Founder/CEO of National Women In Agriculture Association, the largest non-profit Women In Agriculture Organization in the World!
AGRICULTURIST. ENTREPRENEUR. STRATEGIC BUSINESS DEVELOPER. EDUCATOR. CIVIL RIGHTS WOMEN & CHILDREN ADVOCATE.
Dr. Tammy Gray-Steele is the first American agricultural specialist, agripreneur, educator, and women and children's advocate.
Born and raised on a farm, she received her secondary education in the rustic and rural community of Wewoka, Oklahoma. Upon graduating high school, Dr. Steele left Oklahoma to pursue a dual educational and business career in New York City.
Armed with the legal degree she obtained from New York University Law School,
and the requisite legal business experience she acquired on Manhattan's Wall Street, she returned home to her family farm and started to give back to the Oklahoma rural communities. During that time she was working full-time in the Oklahoma Corporate legal arena, and also devoting time to study for a Master's Degree in Business Administration (MBA), Horticulture and Childcare Development Certifications.
On the broader national turf, Dr. Steele is a former USDA Sustainable Agriculture Research & Education Advisory Main Council Member. Additionally, she had the rare honor of being appointed by President Barack Obama's administration as a distinguished USDA National Agricultural Statistics Service Advisory Councilwoman, serve on USDA Grant Panels, and a USDA Strategic Action Team Leader.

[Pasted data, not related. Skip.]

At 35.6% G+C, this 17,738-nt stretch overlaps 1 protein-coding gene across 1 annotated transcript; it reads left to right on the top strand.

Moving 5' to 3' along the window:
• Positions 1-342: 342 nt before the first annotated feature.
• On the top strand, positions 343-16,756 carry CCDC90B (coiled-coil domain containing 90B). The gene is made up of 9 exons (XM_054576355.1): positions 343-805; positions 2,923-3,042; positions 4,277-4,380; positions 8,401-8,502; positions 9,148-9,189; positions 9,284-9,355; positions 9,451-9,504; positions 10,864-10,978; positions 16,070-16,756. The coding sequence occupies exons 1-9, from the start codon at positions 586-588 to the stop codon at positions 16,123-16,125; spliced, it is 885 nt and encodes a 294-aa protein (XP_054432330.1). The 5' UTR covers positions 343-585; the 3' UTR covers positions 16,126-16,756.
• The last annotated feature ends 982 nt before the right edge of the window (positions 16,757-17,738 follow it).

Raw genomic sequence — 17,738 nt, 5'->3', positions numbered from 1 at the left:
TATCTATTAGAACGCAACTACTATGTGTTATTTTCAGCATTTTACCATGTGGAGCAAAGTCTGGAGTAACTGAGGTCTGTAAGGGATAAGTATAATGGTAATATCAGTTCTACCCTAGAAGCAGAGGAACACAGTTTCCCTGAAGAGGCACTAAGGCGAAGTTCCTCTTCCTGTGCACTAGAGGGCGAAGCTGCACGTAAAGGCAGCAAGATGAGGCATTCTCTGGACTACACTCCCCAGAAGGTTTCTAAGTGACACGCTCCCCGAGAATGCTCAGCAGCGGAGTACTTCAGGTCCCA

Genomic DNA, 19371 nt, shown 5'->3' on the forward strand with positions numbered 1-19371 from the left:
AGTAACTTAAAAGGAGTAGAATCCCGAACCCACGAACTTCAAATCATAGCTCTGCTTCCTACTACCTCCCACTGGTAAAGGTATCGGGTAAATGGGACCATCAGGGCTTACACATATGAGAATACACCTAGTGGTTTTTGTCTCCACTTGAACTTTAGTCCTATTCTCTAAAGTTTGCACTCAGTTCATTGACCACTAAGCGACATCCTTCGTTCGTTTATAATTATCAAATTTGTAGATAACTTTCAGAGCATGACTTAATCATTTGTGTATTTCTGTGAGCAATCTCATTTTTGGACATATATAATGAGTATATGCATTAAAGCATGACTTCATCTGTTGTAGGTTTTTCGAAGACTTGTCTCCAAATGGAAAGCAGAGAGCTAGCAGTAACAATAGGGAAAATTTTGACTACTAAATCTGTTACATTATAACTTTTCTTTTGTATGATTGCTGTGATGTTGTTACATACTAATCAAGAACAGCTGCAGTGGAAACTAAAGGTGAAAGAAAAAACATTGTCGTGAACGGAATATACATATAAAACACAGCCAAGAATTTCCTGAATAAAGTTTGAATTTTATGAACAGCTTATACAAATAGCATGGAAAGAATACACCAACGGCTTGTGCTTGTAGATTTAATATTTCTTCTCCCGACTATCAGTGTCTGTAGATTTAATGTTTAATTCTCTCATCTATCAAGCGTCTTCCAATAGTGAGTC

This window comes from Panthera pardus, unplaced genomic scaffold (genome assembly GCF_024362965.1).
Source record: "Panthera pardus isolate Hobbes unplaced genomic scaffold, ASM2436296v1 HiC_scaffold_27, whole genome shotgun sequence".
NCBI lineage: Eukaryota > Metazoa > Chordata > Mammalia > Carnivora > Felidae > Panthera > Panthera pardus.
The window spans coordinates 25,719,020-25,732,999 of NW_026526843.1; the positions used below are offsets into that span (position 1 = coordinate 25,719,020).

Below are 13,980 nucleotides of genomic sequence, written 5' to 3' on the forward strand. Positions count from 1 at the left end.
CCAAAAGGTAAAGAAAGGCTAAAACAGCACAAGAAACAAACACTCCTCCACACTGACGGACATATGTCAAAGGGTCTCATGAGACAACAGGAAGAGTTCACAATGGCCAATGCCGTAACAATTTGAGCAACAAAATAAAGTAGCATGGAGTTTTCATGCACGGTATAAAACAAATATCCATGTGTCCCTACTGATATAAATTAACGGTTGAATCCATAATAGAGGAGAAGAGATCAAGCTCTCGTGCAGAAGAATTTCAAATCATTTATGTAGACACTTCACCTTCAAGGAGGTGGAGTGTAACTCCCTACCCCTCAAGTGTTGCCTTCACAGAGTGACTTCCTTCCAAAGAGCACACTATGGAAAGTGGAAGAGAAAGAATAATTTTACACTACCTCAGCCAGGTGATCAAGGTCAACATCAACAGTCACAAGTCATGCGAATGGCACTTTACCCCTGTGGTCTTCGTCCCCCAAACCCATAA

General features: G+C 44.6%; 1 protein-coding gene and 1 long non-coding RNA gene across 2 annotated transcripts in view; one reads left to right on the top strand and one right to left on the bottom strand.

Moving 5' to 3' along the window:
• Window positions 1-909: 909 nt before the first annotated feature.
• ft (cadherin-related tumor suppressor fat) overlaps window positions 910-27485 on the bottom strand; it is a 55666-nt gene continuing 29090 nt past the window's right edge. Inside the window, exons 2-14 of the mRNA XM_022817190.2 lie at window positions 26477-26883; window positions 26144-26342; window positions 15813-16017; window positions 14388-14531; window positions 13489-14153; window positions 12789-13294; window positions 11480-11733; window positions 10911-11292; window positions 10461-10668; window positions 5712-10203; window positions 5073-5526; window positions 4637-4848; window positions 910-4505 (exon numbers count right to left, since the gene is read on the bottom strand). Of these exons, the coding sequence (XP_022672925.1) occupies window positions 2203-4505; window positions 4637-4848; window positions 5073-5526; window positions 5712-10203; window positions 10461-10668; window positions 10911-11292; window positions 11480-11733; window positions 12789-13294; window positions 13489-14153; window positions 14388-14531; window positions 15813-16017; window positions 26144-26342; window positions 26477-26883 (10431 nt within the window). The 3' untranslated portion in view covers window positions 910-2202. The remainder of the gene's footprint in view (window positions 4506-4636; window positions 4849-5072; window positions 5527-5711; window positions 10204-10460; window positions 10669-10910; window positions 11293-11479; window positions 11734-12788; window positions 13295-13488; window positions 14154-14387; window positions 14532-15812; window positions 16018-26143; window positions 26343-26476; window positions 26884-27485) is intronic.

Dr. Steele serves on various scholarship committees that were instituted for the educational empowerment of youth. In addition, she offers valuable support to the Oklahoma City Black Chamber of Commerce, apart from volunteering on various rural Chamber of Commerce boards.
Deploying uncommon intellectual energy and superlative personal industry to achieve exemplary and duly-acknowledged results-oriented performance in both individual and team activities, Dr. Steele has demonstrated unrivaled commitment in assisting counties in the State of Oklahoma with expert knowledge in healthy food production at a level that matches any known empirical and international standards. In the process, she has managed to build for herself an unassailable reputation, and a formidable pedigree, as a widely sought after agricultural expert who is never short of strategic, innovative and entrepreneurial solutions to challenges in the agricultural sector of the economy.
Dr. Steele has embarked upon a personal crusade to develop good character amongst women and children. With a total belief in the credo that, "A child can only be developed if her mother provides sufficient support and resources," and with a legendary passion for empowering disadvantaged women and women of color in rural America, she strives to ensure that no woman, and no child, with whom she comes into contact, is socially and economically marginalized in the scheme of things.